Correction: Re: RFC8410 (in)compatibility

Weijun Wang WEIJUN.WANG at ORACLE.COM
Sat Aug 29 16:03:10 UTC 2020


In JDK 15, a Signature.getInstance("Ed25519”) would also reject a key generated from KeyPairGenerator.getInstance("X25519”). It accepts a key from KeyPairGenerator.getInstance("Ed25519”).

Thanks,
Max

> On Aug 29, 2020, at 10:14 AM, Anders Rundgren <anders.rundgren.net at gmail.com> wrote:
> 
> The RFC8410 author claims that the public key featured in the "self-issued" certificate is NOT related to the signature key.
> The answer to my question is thus (?) that "Signature" should (as BC does) reject X25519 keys.
> 
> All is good :-)
> 
> Anders
> 
> On 2020-08-28 16:07, Anders Rundgren wrote:
>> On 2020-08-28 15:58, Weijun Wang wrote:
>>> Is “Ed25519” what you need? It’s not available in JDK 11. See https://bugs.openjdk.java.net/browse/JDK-8199231.
>> I know, that's why I wrote that I currently use BC (BouncyCastle).
>> My question is thus applicable to JDK 15.  BC apparently rejects X25519 signature keys.  Probably for a reason.
>> Regards,
>> Anders
>>> 
>>> —Max
>>> 
>>>> On Aug 28, 2020, at 9:55 AM, Anders Rundgren <anders.rundgren.net at gmail.com> wrote:
>>>> 
>>>> On 2020-08-28 15:41, Weijun Wang wrote:
>>>>> What version of java are you using and what’s your command to generate the key pair?
>>>> 
>>>> Hi Max,
>>>> 
>>>> While waiting for JDK 15, I'm currently using JDK11 and BC but the question is really about the Signature object specification.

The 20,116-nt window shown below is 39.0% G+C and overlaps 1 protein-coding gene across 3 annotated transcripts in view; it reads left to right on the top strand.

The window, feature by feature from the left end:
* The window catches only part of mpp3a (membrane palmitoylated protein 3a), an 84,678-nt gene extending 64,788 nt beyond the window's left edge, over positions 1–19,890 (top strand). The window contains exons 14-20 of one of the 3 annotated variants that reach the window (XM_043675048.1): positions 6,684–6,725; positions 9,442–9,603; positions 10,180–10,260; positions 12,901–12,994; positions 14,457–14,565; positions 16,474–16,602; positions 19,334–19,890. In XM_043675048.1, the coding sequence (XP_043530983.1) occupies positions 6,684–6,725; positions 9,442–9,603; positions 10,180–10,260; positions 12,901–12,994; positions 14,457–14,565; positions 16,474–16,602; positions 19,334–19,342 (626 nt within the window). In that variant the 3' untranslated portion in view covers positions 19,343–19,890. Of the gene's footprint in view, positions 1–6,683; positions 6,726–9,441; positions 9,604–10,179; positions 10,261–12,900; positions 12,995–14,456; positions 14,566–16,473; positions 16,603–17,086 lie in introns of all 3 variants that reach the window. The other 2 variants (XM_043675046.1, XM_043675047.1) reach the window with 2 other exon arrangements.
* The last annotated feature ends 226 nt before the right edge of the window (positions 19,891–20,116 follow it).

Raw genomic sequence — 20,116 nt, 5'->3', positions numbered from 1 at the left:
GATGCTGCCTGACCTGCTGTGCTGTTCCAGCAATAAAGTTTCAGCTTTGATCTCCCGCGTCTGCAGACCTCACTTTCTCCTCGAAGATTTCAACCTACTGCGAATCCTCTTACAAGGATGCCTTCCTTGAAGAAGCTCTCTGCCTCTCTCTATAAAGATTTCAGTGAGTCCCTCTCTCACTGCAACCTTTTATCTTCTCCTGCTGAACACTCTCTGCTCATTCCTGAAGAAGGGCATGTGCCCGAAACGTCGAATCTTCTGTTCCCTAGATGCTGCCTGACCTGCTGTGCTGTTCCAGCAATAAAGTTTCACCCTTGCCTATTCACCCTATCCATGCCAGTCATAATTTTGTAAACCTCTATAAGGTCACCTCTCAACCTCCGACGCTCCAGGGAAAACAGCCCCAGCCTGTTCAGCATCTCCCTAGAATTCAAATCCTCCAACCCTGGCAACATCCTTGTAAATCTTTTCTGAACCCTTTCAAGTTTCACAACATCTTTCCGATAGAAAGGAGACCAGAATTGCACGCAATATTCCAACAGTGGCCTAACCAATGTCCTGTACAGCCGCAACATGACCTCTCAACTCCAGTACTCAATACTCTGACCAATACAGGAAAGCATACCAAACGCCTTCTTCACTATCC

>>>> 
>>>>   KeyPairGenerator kpg = KeyPairGenerator.getInstance("X25519")
>>>>   KeyPair kp = kpg.generateKeyPair();
>>>> 
>>>> A self-signed X25519 certificate would require that a X25519 key is useful as a signature key.
>>>> 
>>>> Note: I'm not proposing such a feature, I'm just trying to understand :)
>>>> 
>>>> Regards,
>>>> Anders
>>>>> Thanks,
>>>>> Max
>>>>>> On Aug 28, 2020, at 7:03 AM, Anders Rundgren <anders.rundgren.net at gmail.com> wrote:
>>>>>> 
>>>>>> Hi Crypto Experts,
>>>>>> 
>>>>>> Please pardon my ignorance regarding curve25519, but I ran into problems [*] trying to recreate the sample certificate:
>>>>>> https://urldefense.com/v3/__https://tools.ietf.org/html/rfc8410*section-10.2__;Iw!!GqivPVa7Brio!OMTnVBdbrt8MuV8YwHsti8iuWLk2QE3C6FGAQeBoMJj9pIBQiRO6cbcSLzY8F_90TQ$
>>>>>> It seems that the certificate is signed with a key intended for ECDH.
>>>>>> Question: is Java's "Signature" object supposed to accept X25519 keys?
>>>>>> 
>>>>>> Personally I don't see any use of a self-signed encryption certificate so maybe this is just a bad example...kind of edge case.
>>>>>> 
>>>>>> Regards,
>>>>>> Anders Rundgren
>>>>>> 
>>>>>> *] java.security.InvalidKeyException: cannot identify EdDSA private key
>>>> 
>>> 
> 



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